The main difference between calling C code and Fortran code from D is that the inputs to the Fortran subroutines must be referenced and the name of the function is mangled in the Fortran object file to include an underscore afterwards. C-style notation can be used double mult_(double* x, double* y);, however D provides ref notation which allows referenced inputs without requring pointers:

/* example4d.d */
extern (C) nothrow @nogc:
double mult_(ref double x, ref double y) @safe pure;
int printf(scope const char* format, ...);
int main(){
double x = 4, y = 5;
printf("%f\n", mult_(x, y));
return 0;
}


Compilation is similar to calling C from D:

gfortran -c example4f.f90
ldc2 -ofexample4 example4d.d example4f.o && ./example4


The output from the Fortran object file showing the underscore mangled append name:

gfortran -c example4f.f90
nm example4f.o 0000000000000000 T mult_


The code for the above is located here.

This link is a useful resource for Fortran and this is useful for compilation hints.

## Calling Fortran code from D with mixins

Consider a situation where Fortran subroutines of the same signature but with different names need to be called in D. D can be used to generate the necessary declarative and wrapper code to avoid repetitive code. As an example consider porting the the following trigonometric subroutines from Fortran:

!example5f.f90
SUBROUTINE SIN(x)
IMPLICIT NONE
REAL*8, INTENT(INOUT) :: x
x = DSIN(x)
END SUBROUTINE SIN
SUBROUTINE COS(x)
IMPLICIT NONE
REAL*8, INTENT(INOUT) :: x
x = DCOS(x)
END SUBROUTINE COS
SUBROUTINE TAN(x)
IMPLICIT NONE
REAL*8, INTENT(INOUT) :: x
x = DTAN(x)
END SUBROUTINE TAN
SUBROUTINE ATAN(x)
IMPLICIT NONE
REAL*8, INTENT(INOUT) :: x
x = DATAN(x)
END SUBROUTINE ATAN


We can use templates to generate strings at compile-time. These strings are compile-time “interpreted” into code using string mixins and templates.

The first template is used to generate the declarations under extern (C):

template Declare(string fun)
{
enum string Declare = "double " ~ fun ~ "_(ref double x) pure;";
}


Declare!"sin" will generate the string double sin_(ref double x) pure; which declares the ported Fortran sin_ function. Next is the wrapper function to allow the user to use sin(x) rather than sin_(x):

template Wrap(string fun)
{
enum string Wrap = "double " ~ fun ~ "(double x)\n{\n    return " ~ fun ~ "_(x);\n}";
}


Then a template function that recursively concatenates the outputs for many functions to generate one string for all the functions is given below.

template GenFuns(string[] funs, alias wrapper)
{
static if(funs.length > 0)
enum string GenFuns = wrapper!(funs[0]) ~ GenFuns!(funs[1..$], wrapper); else enum string GenFuns = ""; }  The complete D script for this is given below: /* example5d.d */ template Declare(string fun) { enum string Declare = "double " ~ fun ~ "_(ref double x) pure;"; } template Wrap(string fun) { enum string Wrap = "double " ~ fun ~ "(double x)\n{\n return " ~ fun ~ "_(x);\n}"; } template GenFuns(string[] funs, alias wrapper) { static if(funs.length > 0) enum string GenFuns = wrapper!(funs[0]) ~ GenFuns!(funs[1..$], wrapper);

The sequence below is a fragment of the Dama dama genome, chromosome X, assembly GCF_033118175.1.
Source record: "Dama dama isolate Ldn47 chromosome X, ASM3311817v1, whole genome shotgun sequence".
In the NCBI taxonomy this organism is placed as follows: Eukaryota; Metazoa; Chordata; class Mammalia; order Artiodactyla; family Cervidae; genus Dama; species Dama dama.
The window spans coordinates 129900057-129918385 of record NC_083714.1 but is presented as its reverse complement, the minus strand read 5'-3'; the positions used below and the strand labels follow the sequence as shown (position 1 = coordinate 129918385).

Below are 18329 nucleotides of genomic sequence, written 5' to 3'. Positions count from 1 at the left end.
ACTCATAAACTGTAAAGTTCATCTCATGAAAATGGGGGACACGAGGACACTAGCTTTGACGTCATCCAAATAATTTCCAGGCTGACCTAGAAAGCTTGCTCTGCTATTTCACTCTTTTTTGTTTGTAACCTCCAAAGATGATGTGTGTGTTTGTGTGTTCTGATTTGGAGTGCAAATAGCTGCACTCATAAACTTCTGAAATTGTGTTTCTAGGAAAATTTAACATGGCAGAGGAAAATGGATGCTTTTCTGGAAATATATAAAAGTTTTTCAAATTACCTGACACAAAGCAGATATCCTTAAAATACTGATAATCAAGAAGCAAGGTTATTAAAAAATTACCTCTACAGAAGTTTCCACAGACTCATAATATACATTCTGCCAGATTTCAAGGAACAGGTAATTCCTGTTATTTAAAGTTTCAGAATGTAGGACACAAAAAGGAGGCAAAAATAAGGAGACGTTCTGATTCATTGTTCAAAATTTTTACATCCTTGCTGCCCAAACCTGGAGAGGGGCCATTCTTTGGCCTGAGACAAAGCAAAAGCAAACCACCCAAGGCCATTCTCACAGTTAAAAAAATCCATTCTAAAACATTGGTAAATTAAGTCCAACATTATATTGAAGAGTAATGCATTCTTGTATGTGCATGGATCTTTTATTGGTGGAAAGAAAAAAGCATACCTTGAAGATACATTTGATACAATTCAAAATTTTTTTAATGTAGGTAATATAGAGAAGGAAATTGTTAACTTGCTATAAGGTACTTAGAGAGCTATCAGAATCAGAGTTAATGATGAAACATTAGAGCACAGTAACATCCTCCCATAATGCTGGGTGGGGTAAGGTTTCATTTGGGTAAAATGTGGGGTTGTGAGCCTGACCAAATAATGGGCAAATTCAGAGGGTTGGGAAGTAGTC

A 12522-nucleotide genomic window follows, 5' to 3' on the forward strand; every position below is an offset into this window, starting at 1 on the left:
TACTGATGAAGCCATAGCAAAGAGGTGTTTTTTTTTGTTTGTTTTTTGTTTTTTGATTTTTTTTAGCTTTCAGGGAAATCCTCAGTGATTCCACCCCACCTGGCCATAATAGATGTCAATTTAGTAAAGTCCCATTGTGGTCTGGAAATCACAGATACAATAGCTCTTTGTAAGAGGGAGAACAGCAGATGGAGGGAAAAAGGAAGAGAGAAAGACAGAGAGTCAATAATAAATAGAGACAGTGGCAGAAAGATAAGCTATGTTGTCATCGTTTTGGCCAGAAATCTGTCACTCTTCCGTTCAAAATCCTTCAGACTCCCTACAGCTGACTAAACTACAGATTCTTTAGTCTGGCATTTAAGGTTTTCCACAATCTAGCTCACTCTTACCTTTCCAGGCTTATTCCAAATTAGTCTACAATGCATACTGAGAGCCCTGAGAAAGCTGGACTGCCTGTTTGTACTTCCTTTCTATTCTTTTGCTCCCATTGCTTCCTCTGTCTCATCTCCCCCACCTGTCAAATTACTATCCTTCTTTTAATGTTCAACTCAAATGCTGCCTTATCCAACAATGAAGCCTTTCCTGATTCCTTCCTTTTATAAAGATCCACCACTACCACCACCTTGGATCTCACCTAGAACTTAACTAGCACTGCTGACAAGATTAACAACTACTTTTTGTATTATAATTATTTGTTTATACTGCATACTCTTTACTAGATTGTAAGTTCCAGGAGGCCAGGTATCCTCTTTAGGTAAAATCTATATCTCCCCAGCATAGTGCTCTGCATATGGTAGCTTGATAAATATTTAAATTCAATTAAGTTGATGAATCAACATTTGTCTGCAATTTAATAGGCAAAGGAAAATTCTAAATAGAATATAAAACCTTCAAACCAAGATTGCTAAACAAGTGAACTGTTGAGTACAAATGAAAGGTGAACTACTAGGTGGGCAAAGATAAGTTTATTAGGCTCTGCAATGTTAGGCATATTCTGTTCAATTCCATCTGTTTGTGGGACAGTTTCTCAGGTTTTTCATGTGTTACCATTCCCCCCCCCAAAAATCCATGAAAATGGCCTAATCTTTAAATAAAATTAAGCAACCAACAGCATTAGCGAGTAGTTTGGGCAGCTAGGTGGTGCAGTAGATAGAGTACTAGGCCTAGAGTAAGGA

else
enum string GenFuns = "";
}
/* Name of the functions to be ported */
immutable(string)[4] trigFuns = ["sin", "cos", "tan", "atan"];
extern(C) nothrow @nogc
{
int printf(scope const char* format, ...);
mixin(GenFuns!(trigFuns, Declare));
}
mixin(GenFuns!(trigFuns, Wrap));
extern (C):
int main(){
double pii = 1;
immutable double pi = 4*atan(pii);
assert(sin(pi/2) == 1);
assert(cos(0) == 1);
assert(tan(0) == 0);
printf("Yay!\n");
return 0;
}


The make code is below:

example5 : example5d.d example5f.o
ldc2 -O -release -betterC -linkonce-templates -oftrig example5d.d example5f.o
example5f.o : example5f.f90
gfortran -O -c example5f.f90
.PHONY : clean
clean :
rm example5 *.o


Running make && ./example5 will return the output "Yay!" passing the correct assertions in the code.

The code for this section is given here.

## Summary

This article shows that D can interface with C and Fortran simply and efficiently. In the case of calling C functions from D, there is minimal effort required in that the function(s) need only be declared under extern (C). In the case of calling D code from C, efforts need to be made to remove features in D that are incompatible with C using -betterC and other appropriate flags.

Calling Fortran subroutines from D is almost as straightforward as calling C from D, however Fortran mangles the exported names with a postfix underscore and arguments on the D code side must be referenced either using ref or with C-style pointers. D’s mixins can be used to generate repetitive sections of code that can make it easier to port functions that have the same general call structure.